Creamy Dreamy Coquito | 2foodtrippers

Our Coquito recipe will show you how to create the Puerto Rican cocktail at home. It’s a tasty cocktail with a boozy, coconut kick. It’s also a great option for people who don’t want to add raw eggs to their creamy Christmas cocktails.

Coquito with White Background

Is it just us or is the Coquito having a moment? The Puerto Rican holiday tipple seems to be everywhere both online and in real life.

The traditional Caribbean cocktail initially hit our radar while we were researching holiday drinks. Then, by pure coincidence, we bumped into a TV commercial (sponsored by Goya) featuring the milky concoction along with dancing gingerbread man cookies.

We were so entranced that we had to rewind the DVR both for the dancing gingerbread men and the drink. Before long, we went to the store to buy coconut cream and ordered a brand new blender online.

What Is Coquito?

Coquito with Pink Background
Although the Coquito is a popular Christmas cocktail, it tastes like summer in a glass.

Coquito translates to little coconut, so it’s no surprise that the Coquito cocktail recipe includes coconut cream. Other key ingredients are sweetened condensed milk, cinnamon and a whole lot of rum. It sort of looks like an Eggnog but it’s an oversimplification to call the Coquito a Puerto Rican Eggnog.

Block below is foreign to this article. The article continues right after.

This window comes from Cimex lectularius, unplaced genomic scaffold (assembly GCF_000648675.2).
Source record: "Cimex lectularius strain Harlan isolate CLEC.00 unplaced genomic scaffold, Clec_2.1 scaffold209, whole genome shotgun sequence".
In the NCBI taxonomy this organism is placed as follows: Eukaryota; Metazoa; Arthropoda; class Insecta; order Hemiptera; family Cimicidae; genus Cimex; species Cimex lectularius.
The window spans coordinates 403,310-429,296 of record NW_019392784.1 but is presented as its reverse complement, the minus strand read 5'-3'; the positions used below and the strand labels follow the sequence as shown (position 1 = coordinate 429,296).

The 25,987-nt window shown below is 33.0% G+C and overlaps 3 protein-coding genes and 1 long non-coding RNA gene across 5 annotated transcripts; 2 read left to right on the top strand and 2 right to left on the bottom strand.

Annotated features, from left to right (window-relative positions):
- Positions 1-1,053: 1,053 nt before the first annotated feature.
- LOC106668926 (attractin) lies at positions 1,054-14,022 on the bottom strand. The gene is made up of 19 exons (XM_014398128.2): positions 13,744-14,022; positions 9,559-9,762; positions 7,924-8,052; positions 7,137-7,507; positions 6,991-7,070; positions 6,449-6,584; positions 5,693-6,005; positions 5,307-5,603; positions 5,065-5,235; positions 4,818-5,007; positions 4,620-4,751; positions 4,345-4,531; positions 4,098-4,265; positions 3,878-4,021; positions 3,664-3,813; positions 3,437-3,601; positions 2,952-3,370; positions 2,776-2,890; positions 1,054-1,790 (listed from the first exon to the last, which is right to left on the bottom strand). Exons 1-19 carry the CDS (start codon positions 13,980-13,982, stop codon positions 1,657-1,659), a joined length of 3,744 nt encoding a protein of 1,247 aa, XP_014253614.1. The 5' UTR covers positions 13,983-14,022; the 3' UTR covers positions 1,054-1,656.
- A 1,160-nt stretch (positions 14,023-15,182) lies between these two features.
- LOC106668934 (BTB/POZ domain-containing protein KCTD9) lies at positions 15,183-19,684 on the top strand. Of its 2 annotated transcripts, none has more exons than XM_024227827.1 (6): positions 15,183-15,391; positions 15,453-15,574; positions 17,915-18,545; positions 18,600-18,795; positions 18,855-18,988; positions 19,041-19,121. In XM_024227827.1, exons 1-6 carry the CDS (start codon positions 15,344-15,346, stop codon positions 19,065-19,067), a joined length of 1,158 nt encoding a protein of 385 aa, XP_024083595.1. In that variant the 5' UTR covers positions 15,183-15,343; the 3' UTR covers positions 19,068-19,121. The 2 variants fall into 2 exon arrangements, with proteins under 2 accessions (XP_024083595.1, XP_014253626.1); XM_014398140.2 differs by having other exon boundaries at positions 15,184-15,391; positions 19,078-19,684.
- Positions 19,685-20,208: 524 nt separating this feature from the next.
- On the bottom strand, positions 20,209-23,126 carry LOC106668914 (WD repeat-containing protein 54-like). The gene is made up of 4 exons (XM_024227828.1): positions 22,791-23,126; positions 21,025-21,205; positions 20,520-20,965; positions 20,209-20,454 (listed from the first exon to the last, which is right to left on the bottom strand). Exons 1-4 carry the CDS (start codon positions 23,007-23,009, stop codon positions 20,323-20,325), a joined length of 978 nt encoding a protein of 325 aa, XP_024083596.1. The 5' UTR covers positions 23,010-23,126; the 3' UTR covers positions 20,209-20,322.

Yes, both creamy cocktails are popular during the Christmas holiday season but that’s where the similarities end.

Vitamix Blender
Using a blender makes crafting Coquito as easy as a Sunday morning.

For starters, you don’t need to add eggs to craft Coquito. This drink derives its creaminess from processed milk products and coconut fat. Additionally, the Coquito answers Eggnog’s nutmeg with cinnamon and a distinct coconut finish.

While you don’t need eggs, you do need to use a blender, as we do in our recipe, unless you’d rather use a stovetop. That’s the recipe that calls for eggs.

Speaking of recipes, there are as many Coquito recipes as there are stars in the sky. And, if you’re not careful, drinking too many cups of Coquito may cause you to have stars in your eyes.

History of the Coquito

Coquito with Black Background
You should use Puerto Rican rum since the Coquito hails from that particular Caribbean island. However, rums from other Caribbean destinations like Cuba and the Dominican Republic work well too.